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“95% of businesses don’t know what’s relevant to their customers. Does yours?”

Jaynie L. Smith is the Founder and CEO of Smart Advantage, Inc., a marketing/management consultancy whose clients range from mid-sized companies to Fortune 500 companies. Her company has taught CEOs in over 400 industries how to uncover and use competitive advantage in their sales and marketing messaging.

Jaynie consults nationally and internationally with many CEOs and high level executives in helping businesses define their competitive advantages. Her 35,000 plus hours experience consulting CEOs and 15 Top Performer Awards for CEO coaching are visible in the results that her clients experience.

Jaynie L Smith, Smart Advantage - CEO/President

MO: Can you talk about how you started your company? How has your background and experience contributed to its development and success?

Jaynie: After spending the first half of my career in Fortune 500 companies, I became a consultant. I worked for large and smaller companies and began to notice that neither did a good job of using the voice of the customer to make key decisions and to sell what is relevant. I began asking business owners and sales people to tell me their number one competitive advantage. I got mostly glib, vague answers I refer to as “blah,blah,blah.” I saw a real need here to help businesses understand how to set themselves apart.

MO: Can you explain to our readers how the Smart Advantage Process works and what results they can expect from implementing it?

Jaynie: We help organizations identify all their potential competitive advantages through an all day brainstorming session. On their own, most companies come up with about 15. We show them how to find upwards of 100. But, of course, we don’t use them in sales and marketing until we learn through double blind research that which is most valued by the customer as their hierarchy of buying criteria.

MO: What are some ways for a business to identify their competitive advantages?

Jaynie: First think about all the “deliverables” that you give a customer, anything that is not a line item. For example, take responsiveness. If that is important to a customer, measure and quantify your ability to be responsive: We answer all calls within 3 rings and last year we had a technician on location within 2 hours for 98% of the calls. (Note, it should be stated in past tense, to give evidence you are capable; a promise such as “we will be there in two hours” is less convincing.)

MO: Can you talk about your findings on the Seven Competitive Connections that most companies miss when trying to be customer focused?

Jaynie: Companies often use one broad brush for all their messaging. Our research revealed that (1) prospects buy for different reasons than existing customers; (2) each target market should be surveyed individually for what they value; (3) each level of customer selects for different attributes, e.g., a purchasing agent and an engineer will look at a buying decision from their own perspectives and needs; (4 the decision maker and the influencer have different buying criteria. (5) Research shows there is virtually no internal agreement on what is most valued by the customer (hard to deliver when no consensus), (6) resource allocations are made internally without use of the voice of the customer as foundation. (7) The source of customer data is flawed; we often rely on hearsay from sales and/or view customer satisfaction surveys as solid data.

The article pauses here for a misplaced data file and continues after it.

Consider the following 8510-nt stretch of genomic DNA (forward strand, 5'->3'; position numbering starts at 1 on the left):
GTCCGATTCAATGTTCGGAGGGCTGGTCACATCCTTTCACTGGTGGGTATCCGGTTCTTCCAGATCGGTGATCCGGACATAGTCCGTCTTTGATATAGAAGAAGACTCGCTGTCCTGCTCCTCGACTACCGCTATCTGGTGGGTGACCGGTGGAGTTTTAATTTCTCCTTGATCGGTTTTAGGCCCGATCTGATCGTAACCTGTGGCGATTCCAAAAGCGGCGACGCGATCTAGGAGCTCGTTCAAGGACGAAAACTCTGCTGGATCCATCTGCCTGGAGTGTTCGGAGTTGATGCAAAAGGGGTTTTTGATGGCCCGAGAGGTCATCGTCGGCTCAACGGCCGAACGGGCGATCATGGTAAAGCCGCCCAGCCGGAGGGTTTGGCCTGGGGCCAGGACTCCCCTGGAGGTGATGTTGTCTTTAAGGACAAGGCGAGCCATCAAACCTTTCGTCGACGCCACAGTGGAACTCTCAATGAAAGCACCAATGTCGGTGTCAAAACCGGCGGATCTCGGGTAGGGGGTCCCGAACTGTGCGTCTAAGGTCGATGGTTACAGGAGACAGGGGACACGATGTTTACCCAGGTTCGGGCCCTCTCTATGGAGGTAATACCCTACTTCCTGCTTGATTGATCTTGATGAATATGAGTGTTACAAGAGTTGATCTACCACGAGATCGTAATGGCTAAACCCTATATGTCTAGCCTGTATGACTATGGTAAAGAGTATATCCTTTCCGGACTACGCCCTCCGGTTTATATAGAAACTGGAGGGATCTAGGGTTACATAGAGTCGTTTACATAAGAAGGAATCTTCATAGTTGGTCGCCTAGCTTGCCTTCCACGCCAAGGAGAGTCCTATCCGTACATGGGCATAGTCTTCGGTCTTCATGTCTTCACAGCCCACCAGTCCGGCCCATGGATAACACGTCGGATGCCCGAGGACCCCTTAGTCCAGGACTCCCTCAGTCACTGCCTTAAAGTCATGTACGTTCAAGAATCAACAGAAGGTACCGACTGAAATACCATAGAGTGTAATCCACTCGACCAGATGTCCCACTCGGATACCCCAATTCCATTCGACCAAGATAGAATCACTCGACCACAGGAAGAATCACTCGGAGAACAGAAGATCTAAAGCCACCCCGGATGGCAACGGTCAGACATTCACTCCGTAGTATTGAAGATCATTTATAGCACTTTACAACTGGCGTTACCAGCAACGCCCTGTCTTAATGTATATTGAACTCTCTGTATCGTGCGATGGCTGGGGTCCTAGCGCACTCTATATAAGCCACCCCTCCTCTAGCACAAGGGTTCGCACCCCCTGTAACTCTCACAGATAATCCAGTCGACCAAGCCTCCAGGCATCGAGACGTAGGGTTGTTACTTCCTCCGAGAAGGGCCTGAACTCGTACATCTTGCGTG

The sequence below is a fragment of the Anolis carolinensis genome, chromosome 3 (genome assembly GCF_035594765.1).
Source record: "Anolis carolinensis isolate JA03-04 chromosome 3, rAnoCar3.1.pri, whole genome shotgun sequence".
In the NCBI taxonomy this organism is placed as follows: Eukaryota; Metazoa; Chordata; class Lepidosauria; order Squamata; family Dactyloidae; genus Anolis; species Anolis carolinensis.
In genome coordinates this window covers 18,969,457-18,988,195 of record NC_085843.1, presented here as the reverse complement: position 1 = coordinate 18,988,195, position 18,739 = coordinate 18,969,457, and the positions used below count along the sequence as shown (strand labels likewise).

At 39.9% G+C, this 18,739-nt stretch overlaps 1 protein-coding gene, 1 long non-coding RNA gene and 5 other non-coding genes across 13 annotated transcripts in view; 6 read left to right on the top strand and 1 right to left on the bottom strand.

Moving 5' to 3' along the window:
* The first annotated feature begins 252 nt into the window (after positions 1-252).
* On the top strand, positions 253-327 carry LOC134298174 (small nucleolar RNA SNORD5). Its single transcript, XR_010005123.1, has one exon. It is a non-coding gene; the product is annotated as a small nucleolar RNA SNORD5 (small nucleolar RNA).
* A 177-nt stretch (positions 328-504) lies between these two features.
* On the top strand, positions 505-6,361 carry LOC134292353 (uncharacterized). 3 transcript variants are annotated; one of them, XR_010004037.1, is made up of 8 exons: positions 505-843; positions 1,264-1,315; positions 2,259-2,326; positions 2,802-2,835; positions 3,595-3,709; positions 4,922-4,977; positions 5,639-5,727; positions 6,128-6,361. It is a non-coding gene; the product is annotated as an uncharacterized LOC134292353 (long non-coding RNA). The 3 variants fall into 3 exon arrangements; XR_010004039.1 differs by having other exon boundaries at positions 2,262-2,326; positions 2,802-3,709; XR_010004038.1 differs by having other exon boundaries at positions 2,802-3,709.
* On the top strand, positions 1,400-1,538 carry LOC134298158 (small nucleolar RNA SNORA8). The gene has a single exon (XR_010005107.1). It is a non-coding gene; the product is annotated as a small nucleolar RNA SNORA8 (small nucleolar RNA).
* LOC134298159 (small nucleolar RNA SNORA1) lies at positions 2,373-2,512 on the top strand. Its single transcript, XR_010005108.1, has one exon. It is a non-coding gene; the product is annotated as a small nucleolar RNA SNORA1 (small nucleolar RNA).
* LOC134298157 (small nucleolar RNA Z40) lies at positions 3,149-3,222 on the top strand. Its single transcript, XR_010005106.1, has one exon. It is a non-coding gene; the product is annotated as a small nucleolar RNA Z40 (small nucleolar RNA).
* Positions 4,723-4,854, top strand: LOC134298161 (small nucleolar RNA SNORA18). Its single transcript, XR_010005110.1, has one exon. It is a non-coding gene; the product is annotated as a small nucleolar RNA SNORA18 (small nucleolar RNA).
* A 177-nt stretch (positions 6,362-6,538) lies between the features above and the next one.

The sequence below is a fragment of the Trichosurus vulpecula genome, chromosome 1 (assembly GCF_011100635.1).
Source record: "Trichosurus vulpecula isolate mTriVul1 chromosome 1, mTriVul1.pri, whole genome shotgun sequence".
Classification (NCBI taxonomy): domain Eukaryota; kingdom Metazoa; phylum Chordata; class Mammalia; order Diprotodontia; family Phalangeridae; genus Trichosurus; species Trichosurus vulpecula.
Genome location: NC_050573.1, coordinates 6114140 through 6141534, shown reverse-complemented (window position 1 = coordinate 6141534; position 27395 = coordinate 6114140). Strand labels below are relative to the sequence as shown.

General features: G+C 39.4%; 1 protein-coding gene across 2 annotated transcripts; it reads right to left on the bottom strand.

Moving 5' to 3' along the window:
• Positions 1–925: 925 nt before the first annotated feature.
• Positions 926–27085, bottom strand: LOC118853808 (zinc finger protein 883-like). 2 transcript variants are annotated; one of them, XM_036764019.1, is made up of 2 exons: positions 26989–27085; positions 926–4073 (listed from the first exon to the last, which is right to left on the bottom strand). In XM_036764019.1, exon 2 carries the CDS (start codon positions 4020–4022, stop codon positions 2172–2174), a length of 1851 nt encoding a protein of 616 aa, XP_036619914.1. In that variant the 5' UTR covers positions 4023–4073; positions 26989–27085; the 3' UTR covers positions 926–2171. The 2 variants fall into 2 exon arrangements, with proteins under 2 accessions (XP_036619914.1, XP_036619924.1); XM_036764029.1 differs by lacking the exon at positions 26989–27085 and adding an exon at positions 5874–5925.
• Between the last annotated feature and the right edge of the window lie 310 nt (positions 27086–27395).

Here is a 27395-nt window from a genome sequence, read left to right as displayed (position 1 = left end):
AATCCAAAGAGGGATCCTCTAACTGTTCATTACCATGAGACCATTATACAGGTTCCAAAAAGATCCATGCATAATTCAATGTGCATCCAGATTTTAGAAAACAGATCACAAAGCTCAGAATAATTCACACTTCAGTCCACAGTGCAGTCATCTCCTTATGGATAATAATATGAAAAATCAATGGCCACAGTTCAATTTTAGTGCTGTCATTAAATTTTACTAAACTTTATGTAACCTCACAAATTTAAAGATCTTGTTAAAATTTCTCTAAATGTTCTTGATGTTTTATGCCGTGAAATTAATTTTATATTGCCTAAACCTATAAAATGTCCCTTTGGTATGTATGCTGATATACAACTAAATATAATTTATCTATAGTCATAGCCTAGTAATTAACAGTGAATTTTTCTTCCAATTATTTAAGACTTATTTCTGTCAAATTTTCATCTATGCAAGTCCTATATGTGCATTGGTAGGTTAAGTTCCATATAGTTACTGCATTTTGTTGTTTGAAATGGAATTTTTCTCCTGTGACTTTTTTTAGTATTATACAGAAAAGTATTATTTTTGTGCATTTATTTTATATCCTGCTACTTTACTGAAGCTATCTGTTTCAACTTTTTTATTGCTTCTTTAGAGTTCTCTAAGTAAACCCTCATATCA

MO: The Miami Herald said that your “elegant little book (Creating Competitive Advantage) should be mandatory reading for all entrepreneurs.” Can you give us an overview of the book and the inspiration behind it?

Jaynie: Believe it or not, so many businesses have no clue how to articulate what their relevant competitive advantages are and they are leaving profits on the table every day. I have seen business after business lower price as a differentiator. This is no road to success. I began helping a handful of businesses with these years ago. The successes that emerged were staggering. Higher sales, better margins, and shorter sales cycles were showing up in every company that got clear on their relevant competitive advantages. I began to focus my whole consultancy on this discipline as it was the wisest investment a company could make …it offered the best ROI of anything I had experienced previously.

MO: What professional accomplishment are you most proud of so far?

Jaynie: My book, Creating Competitive Advantage (Doubleday 2006) became a best seller, helping companies learn how to get their most out of their businesses. It is in its 11th printing and still helping business owners and sales people maximize their potential. My company has refined a process that we bring into organizations and guide them through the process, so we get to see up close the positive impact the process has.

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